By Pamela Gardner, WBZ-TV

CAMBRIDGE (CBS) – The eye of a hurricane is placed to scale in the Lunder Arts Center at Lesley University for all to experience.

“It’s kind of intense,” says student Cody Huntington.

“Yeah it’s really like, it’s got a weird overwhelming feel to it and I think the ambient noise really affects it too,” says Scott Bausemer, also a student.

Georgie Friedman is the artist behind the piece titled “Eye of the Storm,” a video installation that references the shape of a hurricane’s eye.

Inside the 'Eye of the Storm' exhibit at Lesley University. (WBZ-TV)

Inside the ‘Eye of the Storm’ exhibit at Lesley University. (WBZ-TV)

She says a lot of research went into the creation. She was mainly inspired by the way her friends and family on the Gulf Coast were affected by Hurricane Katrina.

“I just started thinking it could have been me, but it wasn’t. And sort of how these storms affect us. Also the fact that they’re just storms, and it’s just weather. And they’re doing what it does. They don’t mean to cause all this harm, but they just cross our paths. And then it’s sort of devastating,” says Friedman.

“It’s a really serene and interesting experience here,” says student Cameron Grant.

“I want them to think a little bit about maybe both our physical and psychological relationship to these large storms. Where they are, in some ways, just aesthetically beautiful if you can look at it objectively,” says Friedman.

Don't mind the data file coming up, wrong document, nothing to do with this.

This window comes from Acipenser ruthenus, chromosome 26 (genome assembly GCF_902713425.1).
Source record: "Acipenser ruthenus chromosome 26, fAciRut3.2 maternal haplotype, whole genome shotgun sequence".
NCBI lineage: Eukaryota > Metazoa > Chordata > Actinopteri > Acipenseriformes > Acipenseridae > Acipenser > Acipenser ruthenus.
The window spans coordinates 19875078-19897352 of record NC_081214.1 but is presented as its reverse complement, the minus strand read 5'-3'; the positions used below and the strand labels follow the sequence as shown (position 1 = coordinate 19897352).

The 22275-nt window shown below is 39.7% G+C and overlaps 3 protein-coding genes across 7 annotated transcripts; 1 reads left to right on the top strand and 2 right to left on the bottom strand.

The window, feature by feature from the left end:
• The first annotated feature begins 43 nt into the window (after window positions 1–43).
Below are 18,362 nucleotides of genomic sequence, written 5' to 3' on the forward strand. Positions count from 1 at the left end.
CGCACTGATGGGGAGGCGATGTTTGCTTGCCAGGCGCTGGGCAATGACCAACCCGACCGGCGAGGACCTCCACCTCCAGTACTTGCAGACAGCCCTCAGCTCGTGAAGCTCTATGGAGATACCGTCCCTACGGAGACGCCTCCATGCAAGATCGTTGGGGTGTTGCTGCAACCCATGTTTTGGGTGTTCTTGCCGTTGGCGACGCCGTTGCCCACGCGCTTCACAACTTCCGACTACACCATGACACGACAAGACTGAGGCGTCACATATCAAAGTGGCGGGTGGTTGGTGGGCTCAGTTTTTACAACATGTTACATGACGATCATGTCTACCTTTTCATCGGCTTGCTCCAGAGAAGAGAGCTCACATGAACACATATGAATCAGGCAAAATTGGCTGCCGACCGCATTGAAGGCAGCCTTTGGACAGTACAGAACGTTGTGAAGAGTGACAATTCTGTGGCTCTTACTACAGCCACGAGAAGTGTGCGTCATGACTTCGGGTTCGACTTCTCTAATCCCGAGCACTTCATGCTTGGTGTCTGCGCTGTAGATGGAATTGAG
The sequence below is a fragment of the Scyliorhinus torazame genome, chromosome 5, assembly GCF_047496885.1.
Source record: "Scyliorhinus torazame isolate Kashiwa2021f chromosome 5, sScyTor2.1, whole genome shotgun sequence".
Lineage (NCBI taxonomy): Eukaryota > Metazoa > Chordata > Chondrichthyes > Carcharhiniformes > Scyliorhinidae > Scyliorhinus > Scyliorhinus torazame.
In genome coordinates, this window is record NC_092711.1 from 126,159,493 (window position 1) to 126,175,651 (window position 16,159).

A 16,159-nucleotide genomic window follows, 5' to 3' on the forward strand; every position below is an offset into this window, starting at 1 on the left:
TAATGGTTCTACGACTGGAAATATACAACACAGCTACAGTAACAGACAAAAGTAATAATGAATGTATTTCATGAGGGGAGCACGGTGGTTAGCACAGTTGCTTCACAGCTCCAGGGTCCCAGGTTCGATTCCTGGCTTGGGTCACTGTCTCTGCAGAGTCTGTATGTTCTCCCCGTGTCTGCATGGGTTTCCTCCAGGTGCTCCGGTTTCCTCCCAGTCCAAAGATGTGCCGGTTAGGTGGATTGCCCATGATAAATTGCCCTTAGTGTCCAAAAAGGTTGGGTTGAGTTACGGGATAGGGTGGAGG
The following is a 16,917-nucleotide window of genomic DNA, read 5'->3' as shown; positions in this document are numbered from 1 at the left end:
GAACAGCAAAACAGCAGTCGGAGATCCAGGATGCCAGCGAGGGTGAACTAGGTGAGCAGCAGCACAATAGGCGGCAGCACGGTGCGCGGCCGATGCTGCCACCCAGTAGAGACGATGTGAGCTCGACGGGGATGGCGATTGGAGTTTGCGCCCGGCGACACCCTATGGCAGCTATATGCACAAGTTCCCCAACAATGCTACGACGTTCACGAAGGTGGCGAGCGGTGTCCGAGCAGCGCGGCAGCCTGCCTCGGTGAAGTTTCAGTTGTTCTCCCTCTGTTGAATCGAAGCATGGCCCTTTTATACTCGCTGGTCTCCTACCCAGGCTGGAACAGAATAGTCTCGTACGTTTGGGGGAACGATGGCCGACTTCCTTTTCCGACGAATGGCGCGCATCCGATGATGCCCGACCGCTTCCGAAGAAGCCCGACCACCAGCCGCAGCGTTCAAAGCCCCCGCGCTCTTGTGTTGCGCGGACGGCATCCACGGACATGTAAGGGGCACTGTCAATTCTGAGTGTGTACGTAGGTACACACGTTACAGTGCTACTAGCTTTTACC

There was a three-week installation period for this whole piece to come together, with 10-hour work days and a few assistants from the gallery to hang the cloth and wires. The videos time-lapse between 15 and 30 minutes, and there is an overall ambient sound projected through the room. The piece is laid out so people can take their own paths through the storm to find different views.

This is Friedman’s largest indoor sculptural exhibit, although she has done several outside pieces on buildings.

The “Eye of the Storm” exhibit runs through November 1st in the Roberts Gallery in the Lunder Arts Center. Other exhibits from the artist (video studies of snow and the sky) are currently displayed in the Vandernoot Gallery in University Hall, also through November 1st.

For more information on the galleries and exhibits, visit


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